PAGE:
Wednesday, February 4, 2009
Growing up in Cleveland, Miss., Jason and Brock Bailey learned the blues early. The two brothers spent much of their early childhood listening to the music of their father, Joe, and their older half brother, Chris, before they were even capable of playing. They sang shamelessly in front of the mirror and performed in elementary school talent shows, cultivating their desire to be musicians. As they grew older and learned more about music, their desire to play became insatiable.
The Baileys began experimenting with different instruments in the early '90s before eventually settling on the guitarBrock playing lead and Jason playing rhythm. Their Delta adolescence was a "musical journey." As teens, they found inspiration in bands and artists such as Jimi Hendrix, Nirvana, Pearl Jam, Soundgarden and Alice in Chains. But as they grew older, they realized that their passion was the blues.
Jason and Brock moved to Jackson in 1999, and began regularly playing at Fenian's open-mic nights. In 2004, however, a family tragedy led them to re-evaluate their lives. Chris died of heart failure due to complications of cancer.
"We knew that it was time to take our music seriously," Jason says.
The brothers began searching open-mic nights around Jackson to find members for a prospective band.
"Once we came here and left the Delta, we were like, 'Hey, the only thing we can do is play Delta blues' no matter how much Nirvana or whatever we listened to as we were growing up," Jason says. "It's our own. It's a re-invented blues."
They soon found drummer Brad Carter, 30, a Raymond native who was unfamiliar with the blues.
"The (other band members) are more musically inclined than I am," Carter says, laughing. "I was deprived as a child. I didn't even know about the blues until I was about 25."
Bob Morrisson, a Millsaps College graduate and middle-school teacher by day, rounded out the bandwhich they called The Bailey Brothersplaying bass. Spending much of his childhood in Birmingham, Ala., reading about inspiring musicians, Morrisson says he has always had a passion for music. He recalls a particularly memorable interview with Allman Brothers legend Dickey Betts where he spoke of creating a non-imitated sound instead of imitating the music of greats such as Stevie Ray Vaughn and Eric Clapton.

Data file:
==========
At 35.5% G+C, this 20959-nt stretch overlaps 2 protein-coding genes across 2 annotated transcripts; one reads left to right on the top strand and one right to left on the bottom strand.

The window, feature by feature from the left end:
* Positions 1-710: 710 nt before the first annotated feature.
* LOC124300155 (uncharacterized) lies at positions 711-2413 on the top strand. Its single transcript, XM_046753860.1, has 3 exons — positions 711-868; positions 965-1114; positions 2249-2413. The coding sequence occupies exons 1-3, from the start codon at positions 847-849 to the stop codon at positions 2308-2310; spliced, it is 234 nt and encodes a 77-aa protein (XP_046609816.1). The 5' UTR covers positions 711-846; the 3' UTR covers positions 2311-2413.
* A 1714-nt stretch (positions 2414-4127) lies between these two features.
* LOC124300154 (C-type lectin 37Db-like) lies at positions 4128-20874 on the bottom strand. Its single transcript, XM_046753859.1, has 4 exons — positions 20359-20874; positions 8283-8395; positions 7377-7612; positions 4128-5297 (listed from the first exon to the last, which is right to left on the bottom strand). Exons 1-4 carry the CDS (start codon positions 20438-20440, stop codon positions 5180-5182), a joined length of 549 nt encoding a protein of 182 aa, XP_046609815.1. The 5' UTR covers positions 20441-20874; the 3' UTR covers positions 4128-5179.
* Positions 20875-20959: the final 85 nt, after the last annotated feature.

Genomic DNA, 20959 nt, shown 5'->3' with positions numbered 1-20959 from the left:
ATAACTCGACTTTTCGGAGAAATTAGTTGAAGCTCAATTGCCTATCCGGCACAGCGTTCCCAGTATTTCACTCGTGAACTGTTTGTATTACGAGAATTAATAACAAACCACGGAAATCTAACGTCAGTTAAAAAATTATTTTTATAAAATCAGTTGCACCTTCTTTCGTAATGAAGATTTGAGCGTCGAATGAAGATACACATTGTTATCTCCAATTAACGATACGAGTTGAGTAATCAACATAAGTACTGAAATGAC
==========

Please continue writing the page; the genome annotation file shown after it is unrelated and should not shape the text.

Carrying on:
"What you really have to do is (look to) generations before that, like the pre- and post-(Civil) War blues sound," Morrisson says.
Jason describes The Bailey Brothers' sound as "new blues standards that we've done our own thing with." The Brothers blend blues phrasing and progressions with a southern-rock edge, pulling inspiration "from ZZ Top to ZZ Hill," as Jason says. Catchy guitar riffs and foot-tapping rhythms seem to characterize each of their sets, and Brock's lyrics can easily get stuck in your head if you aren't careful.
Morrisson says he prefers to call it "roots music," and names John Hurt, Robert Johnson, Skip James and Lead Belly as inspirations.
"It's music of common people expressing common, everyday desires and disappointments," Morrisson says. The band mates laugh when they tell you that many of the songs, naturally, are written about women.
The group is optimistic for the release of a studio album by next summer and is focused on maturing as musicians. "We, as musicians, discuss what we want to do and try to do. It doesn't always work, but the chances are the better you get, the more likely you're going to succeed," Morrisson says. "I think it's just to get better, and good things will come."
One thing is certain about these "blues" brothers: Their roots run deep, not only within their music, but also with each other.
It's Bob Marston. Not Morrisson. http://www.myspace.com/thebaileybros